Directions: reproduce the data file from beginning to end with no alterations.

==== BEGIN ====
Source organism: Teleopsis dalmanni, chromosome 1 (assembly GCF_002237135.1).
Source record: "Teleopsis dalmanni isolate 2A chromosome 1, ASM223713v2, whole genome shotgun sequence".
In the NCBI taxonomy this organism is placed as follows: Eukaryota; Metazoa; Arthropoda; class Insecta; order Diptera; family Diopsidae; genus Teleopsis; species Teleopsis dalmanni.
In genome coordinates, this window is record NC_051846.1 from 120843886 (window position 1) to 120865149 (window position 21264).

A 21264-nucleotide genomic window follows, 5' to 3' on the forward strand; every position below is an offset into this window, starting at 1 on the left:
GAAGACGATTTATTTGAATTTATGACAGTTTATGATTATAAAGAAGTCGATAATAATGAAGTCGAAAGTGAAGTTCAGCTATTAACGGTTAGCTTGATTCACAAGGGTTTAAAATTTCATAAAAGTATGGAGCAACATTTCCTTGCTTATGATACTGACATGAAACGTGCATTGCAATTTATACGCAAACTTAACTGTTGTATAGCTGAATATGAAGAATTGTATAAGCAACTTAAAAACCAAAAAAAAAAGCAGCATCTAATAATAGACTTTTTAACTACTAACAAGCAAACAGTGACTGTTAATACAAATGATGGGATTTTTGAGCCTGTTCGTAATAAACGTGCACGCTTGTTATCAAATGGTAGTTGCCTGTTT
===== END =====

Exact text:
Source organism: Teleopsis dalmanni, chromosome 1 (assembly GCF_002237135.1).
Source record: "Teleopsis dalmanni isolate 2A chromosome 1, ASM223713v2, whole genome shotgun sequence".
In the NCBI taxonomy this organism is placed as follows: Eukaryota; Metazoa; Arthropoda; class Insecta; order Diptera; family Diopsidae; genus Teleopsis; species Teleopsis dalmanni.
In genome coordinates, this window is record NC_051846.1 from 120843886 (window position 1) to 120865149 (window position 21264).

A 21264-nucleotide genomic window follows, 5' to 3' on the forward strand; every position below is an offset into this window, starting at 1 on the left:
GAAGACGATTTATTTGAATTTATGACAGTTTATGATTATAAAGAAGTCGATAATAATGAAGTCGAAAGTGAAGTTCAGCTATTAACGGTTAGCTTGATTCACAAGGGTTTAAAATTTCATAAAAGTATGGAGCAACATTTCCTTGCTTATGATACTGACATGAAACGTGCATTGCAATTTATACGCAAACTTAACTGTTGTATAGCTGAATATGAAGAATTGTATAAGCAACTTAAAAACCAAAAAAAAAAGCAGCATCTAATAATAGACTTTTTAACTACTAACAAGCAAACAGTGACTGTTAATACAAATGATGGGATTTTTGAGCCTGTTCGTAATAAACGTGCACGCTTGTTATCAAATGGTAGTTGCCTGTTT